New Economics Papers
on Law and Economics
Issue of 2013‒04‒20
three papers chosen by
Jeong-Joon Lee, Towson University

  1. Legalization of Bribe Giving when Bribe Type is Endogenous By Mandar Oak
  2. Inequality and Crime Rates in China By Tsun Se Cheong; Yanrui Wu
  3. Cheap talk about the detection probability By Baumann, Florian; Friehe, Tim

  1. By: Mandar Oak (School of Economics, University of Adelaide, SA 5005)
    Abstract: In a provocative paper, Basu (2011) argues that for a class of bribes, called harassment bribes, legalization of bribe giving will reduce bribery. We examine the applicability of Basu's insight in a realistically complex environment in which the type of the bribe---harassment or non-harassment---is endogenously determined, and it is not feasible to legalize the giving of non-harassment bribes. We find that in such environment Basu's proposal, in and of itself, yields mixed results: in some cases it can reduce even the prevalence of non-harassment bribes and improve social welfare. However, in other cases it will be counter-productive, i.e., it can reduce social welfare while failing to eliminate bribery. Our analysis points to additional policies aimed at strengthening the legal institutions which, in conjunction with Basu's proposal, will help reduce bribery.
    Keywords: Corruption, Bribery, Harassment Bribes, Non-Harassment Bribes
    JEL: D73 K42
    Date: 2013–04
  2. By: Tsun Se Cheong (Business School, University of Western Australia); Yanrui Wu (Business School, University of Western Australia)
    Abstract: This paper examines the impact of intra-provincial regional inequality on crime rates in China. The results show that intra-provincial regional inequality is positively correlated with the crime rate in the regions. However, education is found to be negatively correlated with the crime rate. In addition, it is also observed in this study that regional crime rates are positively linked with the level of inflation, unemployment rate, and inequalities in consumption and employment between the rural and urban sectors.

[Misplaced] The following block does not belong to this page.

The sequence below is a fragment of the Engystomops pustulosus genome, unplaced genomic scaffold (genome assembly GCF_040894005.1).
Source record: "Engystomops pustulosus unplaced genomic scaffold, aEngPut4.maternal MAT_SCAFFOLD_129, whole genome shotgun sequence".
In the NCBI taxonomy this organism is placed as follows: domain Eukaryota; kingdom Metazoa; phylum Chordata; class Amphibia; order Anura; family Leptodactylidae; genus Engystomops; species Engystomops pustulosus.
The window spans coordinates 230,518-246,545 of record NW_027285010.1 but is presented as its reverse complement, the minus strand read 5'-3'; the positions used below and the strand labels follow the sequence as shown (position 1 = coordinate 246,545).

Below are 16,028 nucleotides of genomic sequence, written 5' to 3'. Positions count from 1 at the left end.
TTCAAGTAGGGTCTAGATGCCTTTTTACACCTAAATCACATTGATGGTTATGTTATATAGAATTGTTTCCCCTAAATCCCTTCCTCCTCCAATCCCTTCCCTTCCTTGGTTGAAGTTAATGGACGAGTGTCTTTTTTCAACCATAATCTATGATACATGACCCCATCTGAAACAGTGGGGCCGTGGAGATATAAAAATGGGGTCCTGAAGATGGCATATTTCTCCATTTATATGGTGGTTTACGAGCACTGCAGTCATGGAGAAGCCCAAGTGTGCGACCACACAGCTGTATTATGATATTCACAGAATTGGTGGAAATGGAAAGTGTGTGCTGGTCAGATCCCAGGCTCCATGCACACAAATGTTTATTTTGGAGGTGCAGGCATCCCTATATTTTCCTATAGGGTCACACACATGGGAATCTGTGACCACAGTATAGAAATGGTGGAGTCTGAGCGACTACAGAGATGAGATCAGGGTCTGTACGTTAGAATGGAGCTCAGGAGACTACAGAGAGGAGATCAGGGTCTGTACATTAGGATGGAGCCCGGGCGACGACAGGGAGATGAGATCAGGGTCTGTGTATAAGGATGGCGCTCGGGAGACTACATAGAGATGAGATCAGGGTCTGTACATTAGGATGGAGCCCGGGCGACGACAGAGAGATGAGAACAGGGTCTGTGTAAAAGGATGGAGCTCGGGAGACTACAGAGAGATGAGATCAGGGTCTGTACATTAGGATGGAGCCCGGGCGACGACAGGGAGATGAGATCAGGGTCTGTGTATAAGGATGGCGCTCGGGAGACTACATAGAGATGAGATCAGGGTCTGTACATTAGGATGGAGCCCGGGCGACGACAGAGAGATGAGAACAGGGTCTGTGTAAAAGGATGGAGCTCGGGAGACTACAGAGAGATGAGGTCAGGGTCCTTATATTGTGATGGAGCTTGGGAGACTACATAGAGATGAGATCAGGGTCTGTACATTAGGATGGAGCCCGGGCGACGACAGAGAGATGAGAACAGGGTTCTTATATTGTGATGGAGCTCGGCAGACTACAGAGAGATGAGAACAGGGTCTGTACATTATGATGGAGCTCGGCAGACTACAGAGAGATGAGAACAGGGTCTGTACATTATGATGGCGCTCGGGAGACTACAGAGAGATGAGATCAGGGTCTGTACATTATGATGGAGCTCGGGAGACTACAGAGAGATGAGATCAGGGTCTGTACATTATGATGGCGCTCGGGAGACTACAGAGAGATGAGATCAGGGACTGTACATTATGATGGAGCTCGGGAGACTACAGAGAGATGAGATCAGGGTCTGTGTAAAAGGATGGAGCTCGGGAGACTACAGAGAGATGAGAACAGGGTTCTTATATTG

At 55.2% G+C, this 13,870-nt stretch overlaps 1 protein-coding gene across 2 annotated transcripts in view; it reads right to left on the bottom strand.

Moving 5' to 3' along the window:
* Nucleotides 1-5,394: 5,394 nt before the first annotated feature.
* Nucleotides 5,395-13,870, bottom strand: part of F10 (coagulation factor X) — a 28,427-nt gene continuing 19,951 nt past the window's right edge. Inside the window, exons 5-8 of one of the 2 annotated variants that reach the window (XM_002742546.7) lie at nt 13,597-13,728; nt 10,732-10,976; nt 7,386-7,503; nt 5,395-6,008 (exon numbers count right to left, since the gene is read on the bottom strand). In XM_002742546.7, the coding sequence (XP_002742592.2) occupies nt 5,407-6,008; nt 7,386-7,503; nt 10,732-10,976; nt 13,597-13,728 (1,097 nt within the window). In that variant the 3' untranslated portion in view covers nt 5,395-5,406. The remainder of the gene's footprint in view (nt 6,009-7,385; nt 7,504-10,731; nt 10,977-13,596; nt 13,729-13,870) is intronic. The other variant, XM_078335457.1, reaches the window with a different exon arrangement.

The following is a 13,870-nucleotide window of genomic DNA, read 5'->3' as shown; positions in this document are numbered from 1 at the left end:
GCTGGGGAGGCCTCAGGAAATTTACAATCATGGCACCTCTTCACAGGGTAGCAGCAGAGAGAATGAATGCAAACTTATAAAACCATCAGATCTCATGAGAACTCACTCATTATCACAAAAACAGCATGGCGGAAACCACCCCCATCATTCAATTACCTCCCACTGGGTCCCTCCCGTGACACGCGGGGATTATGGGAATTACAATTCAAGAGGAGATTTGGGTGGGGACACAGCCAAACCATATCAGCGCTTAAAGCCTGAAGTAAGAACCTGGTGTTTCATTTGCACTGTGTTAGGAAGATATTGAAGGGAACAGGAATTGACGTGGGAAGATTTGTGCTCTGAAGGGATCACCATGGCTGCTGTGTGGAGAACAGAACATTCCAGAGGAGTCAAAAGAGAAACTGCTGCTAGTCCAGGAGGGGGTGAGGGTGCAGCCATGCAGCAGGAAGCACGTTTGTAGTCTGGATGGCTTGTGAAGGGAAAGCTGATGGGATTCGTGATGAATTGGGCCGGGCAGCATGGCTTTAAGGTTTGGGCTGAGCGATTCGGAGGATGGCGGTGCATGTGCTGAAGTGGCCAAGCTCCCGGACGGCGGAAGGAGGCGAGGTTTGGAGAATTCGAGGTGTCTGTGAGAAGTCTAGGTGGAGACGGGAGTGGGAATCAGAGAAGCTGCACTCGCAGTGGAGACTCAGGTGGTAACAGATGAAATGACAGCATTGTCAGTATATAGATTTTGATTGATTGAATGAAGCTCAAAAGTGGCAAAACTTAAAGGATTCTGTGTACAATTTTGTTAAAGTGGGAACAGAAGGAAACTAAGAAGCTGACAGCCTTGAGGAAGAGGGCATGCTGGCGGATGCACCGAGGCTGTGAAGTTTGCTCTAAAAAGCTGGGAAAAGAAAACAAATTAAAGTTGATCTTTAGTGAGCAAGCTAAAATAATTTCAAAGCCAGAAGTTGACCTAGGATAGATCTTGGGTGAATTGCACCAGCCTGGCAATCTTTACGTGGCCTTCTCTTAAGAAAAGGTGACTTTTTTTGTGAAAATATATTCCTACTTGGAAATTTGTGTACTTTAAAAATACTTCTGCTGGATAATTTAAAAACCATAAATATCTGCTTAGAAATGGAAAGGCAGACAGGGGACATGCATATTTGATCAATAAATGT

Date: 2013
  3. By: Baumann, Florian; Friehe, Tim
    Abstract: This paper analyzes whether the behavior of potential offenders can be guided by information on the actual detection probability transmitted by the policy maker. It is established that, when viewed as a cheap-talk game, the existence of equilibria with information transmission depends on the level of the sanction, the level of costs related to imposing the sanction, and the level of social harm resulting from the offense. In addition, we find that the policy maker (i.e., society as a whole) is not necessarily better off ex ante when more information is transmitted in equilibrium, but that potential offenders always are. --
    Keywords: crime,cheap talk,law enforcement,imperfect information
    JEL: K42 H23 C72
    Date: 2013

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